Getting Your Forklift License Reinstated

If you weren’t involved in a serious accident, your company will probably work with you to reinstate your license. After all, they lose money if they’re not using all their forklift drivers.

You’ll have to complete both classroom-based and practical refresher training. If you had an incident due to operator error, they’d want to ensure you don’t repeat the same mistake.

Your company may also require you to complete other steps, like getting a drug test. They may also write you up or put you on probation for a certain period of time.

The company can also pull your license and terminate your employment. In that case, you’ll have to go through job training again with a new job before you can get in a forklift cab again.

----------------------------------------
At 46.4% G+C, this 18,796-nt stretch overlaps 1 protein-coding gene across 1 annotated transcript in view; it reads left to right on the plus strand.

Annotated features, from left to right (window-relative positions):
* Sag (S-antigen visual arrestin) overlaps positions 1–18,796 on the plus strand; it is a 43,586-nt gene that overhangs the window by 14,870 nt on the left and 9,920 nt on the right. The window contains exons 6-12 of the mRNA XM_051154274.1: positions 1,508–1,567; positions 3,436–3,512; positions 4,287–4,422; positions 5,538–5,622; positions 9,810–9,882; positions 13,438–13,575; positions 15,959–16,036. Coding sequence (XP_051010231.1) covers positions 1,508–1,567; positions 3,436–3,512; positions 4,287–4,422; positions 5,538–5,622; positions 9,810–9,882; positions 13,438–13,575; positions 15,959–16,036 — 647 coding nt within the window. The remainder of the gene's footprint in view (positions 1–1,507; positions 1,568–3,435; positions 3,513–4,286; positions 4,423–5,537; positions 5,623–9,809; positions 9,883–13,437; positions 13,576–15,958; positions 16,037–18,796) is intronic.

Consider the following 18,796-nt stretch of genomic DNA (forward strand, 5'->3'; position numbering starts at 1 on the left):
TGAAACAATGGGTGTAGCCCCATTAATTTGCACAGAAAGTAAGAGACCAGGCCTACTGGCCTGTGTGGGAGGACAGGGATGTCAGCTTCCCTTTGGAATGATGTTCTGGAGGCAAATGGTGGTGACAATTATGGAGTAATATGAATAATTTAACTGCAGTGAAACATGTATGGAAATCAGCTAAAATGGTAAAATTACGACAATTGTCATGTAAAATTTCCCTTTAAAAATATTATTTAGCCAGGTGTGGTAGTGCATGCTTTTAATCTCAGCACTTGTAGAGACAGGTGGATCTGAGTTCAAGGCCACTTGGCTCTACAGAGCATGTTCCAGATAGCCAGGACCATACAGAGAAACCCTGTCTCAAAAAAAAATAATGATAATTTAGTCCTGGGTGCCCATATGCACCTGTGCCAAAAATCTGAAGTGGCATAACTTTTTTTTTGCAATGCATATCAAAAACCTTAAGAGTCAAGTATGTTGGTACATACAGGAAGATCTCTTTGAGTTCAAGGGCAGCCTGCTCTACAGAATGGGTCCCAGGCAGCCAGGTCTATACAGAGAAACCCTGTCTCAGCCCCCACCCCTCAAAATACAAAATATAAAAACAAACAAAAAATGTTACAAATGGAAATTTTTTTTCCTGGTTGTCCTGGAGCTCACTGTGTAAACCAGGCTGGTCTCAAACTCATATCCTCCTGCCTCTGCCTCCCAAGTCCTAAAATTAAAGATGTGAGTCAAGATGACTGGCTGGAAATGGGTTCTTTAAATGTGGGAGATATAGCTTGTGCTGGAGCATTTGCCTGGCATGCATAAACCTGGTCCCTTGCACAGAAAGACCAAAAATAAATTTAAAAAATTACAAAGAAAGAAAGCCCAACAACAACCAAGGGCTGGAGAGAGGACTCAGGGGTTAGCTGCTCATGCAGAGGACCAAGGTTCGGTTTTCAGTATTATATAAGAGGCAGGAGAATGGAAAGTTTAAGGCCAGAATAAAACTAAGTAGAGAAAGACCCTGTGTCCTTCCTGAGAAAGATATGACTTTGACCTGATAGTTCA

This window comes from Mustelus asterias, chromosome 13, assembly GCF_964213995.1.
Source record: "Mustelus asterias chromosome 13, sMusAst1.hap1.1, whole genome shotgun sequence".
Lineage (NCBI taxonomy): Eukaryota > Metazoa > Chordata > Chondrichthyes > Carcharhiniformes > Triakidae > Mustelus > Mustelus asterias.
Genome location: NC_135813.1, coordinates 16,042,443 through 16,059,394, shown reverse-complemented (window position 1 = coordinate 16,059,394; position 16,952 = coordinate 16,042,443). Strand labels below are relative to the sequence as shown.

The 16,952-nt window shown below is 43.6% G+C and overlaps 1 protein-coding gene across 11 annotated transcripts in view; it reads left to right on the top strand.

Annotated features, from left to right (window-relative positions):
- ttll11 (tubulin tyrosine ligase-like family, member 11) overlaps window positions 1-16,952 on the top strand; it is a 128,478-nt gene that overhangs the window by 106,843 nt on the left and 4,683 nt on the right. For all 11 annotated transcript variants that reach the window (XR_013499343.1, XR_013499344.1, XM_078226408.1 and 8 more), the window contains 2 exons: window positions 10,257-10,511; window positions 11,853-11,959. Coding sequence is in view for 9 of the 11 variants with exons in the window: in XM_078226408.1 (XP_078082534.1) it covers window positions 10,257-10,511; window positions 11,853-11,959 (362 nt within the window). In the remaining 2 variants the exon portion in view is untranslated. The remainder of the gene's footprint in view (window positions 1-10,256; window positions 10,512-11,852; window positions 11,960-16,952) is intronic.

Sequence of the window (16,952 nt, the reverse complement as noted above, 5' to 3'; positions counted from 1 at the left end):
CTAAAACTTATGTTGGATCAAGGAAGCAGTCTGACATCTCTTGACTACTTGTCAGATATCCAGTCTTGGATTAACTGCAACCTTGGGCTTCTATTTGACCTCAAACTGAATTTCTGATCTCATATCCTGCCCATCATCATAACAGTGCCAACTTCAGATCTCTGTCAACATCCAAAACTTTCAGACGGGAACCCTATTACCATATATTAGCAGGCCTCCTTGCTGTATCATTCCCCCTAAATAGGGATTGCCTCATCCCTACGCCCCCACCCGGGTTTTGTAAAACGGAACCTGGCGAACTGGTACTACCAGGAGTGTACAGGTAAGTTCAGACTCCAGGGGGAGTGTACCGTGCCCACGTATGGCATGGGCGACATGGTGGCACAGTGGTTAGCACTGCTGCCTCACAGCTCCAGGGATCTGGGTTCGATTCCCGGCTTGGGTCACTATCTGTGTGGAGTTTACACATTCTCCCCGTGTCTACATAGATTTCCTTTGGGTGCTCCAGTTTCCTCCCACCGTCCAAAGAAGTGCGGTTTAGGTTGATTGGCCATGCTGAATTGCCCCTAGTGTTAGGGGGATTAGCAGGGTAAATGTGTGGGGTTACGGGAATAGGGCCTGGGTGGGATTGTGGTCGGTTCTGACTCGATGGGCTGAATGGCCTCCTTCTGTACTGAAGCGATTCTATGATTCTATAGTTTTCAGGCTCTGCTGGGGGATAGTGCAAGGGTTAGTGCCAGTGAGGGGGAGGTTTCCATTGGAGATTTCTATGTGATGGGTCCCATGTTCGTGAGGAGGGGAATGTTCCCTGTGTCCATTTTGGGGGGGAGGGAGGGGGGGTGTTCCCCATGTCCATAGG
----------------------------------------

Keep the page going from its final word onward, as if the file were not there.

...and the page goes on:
Getting a Job with a Reinstated License

If your forklift license was suspended, it will likely go on your work history. And if an accident led to your job termination, that will definitely show up in your employment history.

Either way, a potential future employer will likely have questions and concerns about your compliance with forklift safety guidelines.

Be honest and upfront in any job interviews, and make sure your resume specifically highlights any steps you took to get your valid license back. Forklift operators have nothing to gain from lying or refusing to answer questions.

A warehouse worker operates a forklift to lift pallets stacked with cardboard boxes. The scene is inside a large warehouse with high shelves filled to capacity with similar pallets. Natural light illuminates the space from windows near the roof.

Proper Training for Forklift Operators Prevents Accidents

Forklift operators may not need to be licensed drivers, but they do need engaging, informative training that meets OSHA standards and builds necessary skills.

Proper training and certification in operating forklifts give future drivers the skills and knowledge they need to use dangerous equipment safely.